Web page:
IDF forms Arabic-speaking unit to guard Negev bases

The unit will become operational in next few months; will become first air base protection unit to receive status of combat unit.

By
October 12, 2010 02:59
2 minute read.
IDF soldiers at the Israel-Gaza border.

IDF soldiers at Gaza border 58. (photo credit: Associated Press)

The IDF has created a new combat unit tasked with guarding air force bases in the Negev, the weekly military magazine Bamahane reported on Monday.

The development comes after sporadic flare-ups in recent years between local Beduin men and soldiers guarding bases.

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Called the Negev Defenders Division, soldiers from the unit will undergo advanced firearms training, study Arabic in order to communicate with the Beduin that live near the bases and take part in missions in the West Bank as part of their training.

The unit, which will become operational in the next few months, will become the first air base protection unit to receive the status of combat unit.

The Negev Defenders will operate under the command of the air force’s Ground Defenses Branch, and will be tasked with maintaining continuous security around the bases.

“This is a breakthrough in air force thinking, [recognizing] that air bases are an asset and must be protected the way that strategic assets are protected – by combat soldiers,” Lt.-Col. Eli Mualem, commander of the Infantry and Air Force Ground Defense school, told Bamahane.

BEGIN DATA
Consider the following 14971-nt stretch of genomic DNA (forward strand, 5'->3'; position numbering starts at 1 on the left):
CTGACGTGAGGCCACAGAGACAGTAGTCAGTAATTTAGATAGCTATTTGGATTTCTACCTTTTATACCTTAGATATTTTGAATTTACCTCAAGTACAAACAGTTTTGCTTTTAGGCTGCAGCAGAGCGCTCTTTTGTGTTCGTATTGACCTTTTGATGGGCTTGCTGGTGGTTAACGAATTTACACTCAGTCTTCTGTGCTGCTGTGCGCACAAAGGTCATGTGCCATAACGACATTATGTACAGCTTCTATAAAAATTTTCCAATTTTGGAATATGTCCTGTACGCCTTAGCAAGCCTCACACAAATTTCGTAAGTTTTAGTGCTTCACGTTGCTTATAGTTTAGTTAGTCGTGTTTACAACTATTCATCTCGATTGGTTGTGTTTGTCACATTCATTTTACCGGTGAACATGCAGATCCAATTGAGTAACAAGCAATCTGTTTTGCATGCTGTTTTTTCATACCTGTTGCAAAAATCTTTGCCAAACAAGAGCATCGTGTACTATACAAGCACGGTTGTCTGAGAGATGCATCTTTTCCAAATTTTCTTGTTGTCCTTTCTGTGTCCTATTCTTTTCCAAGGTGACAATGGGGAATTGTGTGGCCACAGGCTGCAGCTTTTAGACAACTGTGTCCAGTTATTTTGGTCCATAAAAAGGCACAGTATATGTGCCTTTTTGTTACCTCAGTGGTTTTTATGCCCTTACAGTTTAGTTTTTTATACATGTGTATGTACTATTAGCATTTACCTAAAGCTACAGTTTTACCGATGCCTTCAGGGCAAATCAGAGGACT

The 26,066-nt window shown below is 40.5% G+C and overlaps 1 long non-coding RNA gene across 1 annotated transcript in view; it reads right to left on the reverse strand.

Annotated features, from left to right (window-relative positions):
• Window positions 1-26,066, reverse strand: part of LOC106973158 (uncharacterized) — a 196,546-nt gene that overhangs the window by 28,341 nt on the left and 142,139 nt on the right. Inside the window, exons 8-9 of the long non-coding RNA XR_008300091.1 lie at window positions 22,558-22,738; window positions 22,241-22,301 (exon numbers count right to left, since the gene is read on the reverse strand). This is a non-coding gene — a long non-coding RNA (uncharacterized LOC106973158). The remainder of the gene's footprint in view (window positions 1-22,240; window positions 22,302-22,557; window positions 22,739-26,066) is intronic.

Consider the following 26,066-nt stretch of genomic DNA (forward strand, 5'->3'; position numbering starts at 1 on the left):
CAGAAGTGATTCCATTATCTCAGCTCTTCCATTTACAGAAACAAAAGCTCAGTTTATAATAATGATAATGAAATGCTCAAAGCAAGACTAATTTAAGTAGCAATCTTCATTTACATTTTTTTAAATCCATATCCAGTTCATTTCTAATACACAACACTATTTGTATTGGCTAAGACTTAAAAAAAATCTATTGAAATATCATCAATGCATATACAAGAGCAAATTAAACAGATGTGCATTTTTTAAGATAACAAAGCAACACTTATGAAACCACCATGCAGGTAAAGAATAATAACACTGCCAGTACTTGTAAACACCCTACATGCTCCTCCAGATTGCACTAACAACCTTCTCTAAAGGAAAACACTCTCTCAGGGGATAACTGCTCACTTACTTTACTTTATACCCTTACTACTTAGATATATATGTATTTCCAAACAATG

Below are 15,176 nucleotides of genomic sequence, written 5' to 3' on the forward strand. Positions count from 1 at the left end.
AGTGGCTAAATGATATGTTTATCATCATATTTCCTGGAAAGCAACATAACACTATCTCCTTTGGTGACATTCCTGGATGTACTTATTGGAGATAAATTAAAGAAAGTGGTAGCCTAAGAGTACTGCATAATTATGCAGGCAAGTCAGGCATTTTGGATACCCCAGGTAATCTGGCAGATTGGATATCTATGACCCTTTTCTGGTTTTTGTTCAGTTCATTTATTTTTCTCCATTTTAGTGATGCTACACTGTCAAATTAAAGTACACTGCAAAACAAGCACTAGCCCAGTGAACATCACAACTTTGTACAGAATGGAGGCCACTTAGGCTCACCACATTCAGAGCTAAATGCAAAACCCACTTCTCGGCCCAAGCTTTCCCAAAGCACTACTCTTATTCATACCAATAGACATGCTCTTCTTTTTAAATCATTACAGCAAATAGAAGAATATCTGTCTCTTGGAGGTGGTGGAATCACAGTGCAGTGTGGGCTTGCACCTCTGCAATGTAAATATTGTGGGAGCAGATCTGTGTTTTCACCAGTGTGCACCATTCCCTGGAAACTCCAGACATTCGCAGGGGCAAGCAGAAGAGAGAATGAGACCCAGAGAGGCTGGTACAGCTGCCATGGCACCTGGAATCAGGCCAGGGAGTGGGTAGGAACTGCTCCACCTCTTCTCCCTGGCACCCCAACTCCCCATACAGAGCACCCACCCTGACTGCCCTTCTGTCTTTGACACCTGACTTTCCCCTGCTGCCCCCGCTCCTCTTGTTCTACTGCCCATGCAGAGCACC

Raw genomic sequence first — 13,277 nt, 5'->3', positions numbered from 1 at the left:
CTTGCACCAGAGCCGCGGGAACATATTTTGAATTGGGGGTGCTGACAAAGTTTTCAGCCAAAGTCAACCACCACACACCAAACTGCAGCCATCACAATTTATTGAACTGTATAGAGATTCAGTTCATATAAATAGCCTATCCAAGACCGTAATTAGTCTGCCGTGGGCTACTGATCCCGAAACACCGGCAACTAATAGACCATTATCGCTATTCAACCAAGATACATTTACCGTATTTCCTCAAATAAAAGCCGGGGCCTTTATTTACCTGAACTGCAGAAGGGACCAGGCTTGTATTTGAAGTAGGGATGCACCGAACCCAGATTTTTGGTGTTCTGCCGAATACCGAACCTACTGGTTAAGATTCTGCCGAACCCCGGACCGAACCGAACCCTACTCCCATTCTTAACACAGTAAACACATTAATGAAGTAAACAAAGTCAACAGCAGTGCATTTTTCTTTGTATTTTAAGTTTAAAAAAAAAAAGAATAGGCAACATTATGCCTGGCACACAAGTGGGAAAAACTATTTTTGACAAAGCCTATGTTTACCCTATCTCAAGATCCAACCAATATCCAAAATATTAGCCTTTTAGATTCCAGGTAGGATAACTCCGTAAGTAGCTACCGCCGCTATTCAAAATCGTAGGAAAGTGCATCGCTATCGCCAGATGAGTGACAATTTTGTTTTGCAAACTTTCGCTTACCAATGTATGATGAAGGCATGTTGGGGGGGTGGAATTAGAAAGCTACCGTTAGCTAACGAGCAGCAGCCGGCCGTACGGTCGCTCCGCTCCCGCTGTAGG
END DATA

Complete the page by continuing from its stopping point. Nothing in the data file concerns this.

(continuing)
“We hope that within six months, they will defend every air force base in the South,” he added.

Maj.-Gen. Amir Arabel, commander of the Ground Defenses Branch at the Nevatim air base in the Negev, said his base was “located in the heart of the Negev, near the minority Beduin community, not all of whom have a stable national identity, and some of whom have difficulties in seeing themselves as part of Israeli society.”

In 2009, an access road leading to the Nevatim air base was closed to military traffic after a group of officers driving at night encountered a roadblock made up of rocks and spikes.

Earlier this year, Suleiman Nasra, a Beduin man living near Nevatim, reported that soldiers from the base fired over his head after he refused a request to leave a transport station for soldiers.


The IDF Spokesman said the incident began after a soldier tasked with guarding the station felt threatened by the man’s suspicious behavior, adding that suspicions were reinforced when he refused to identify himself.

The Nevatim base was opened in 1983, following an agreement signed with local Beduin communities, who left the area of the base and moved into two towns built for them.

Those who now live near the base were not party to this agreement.


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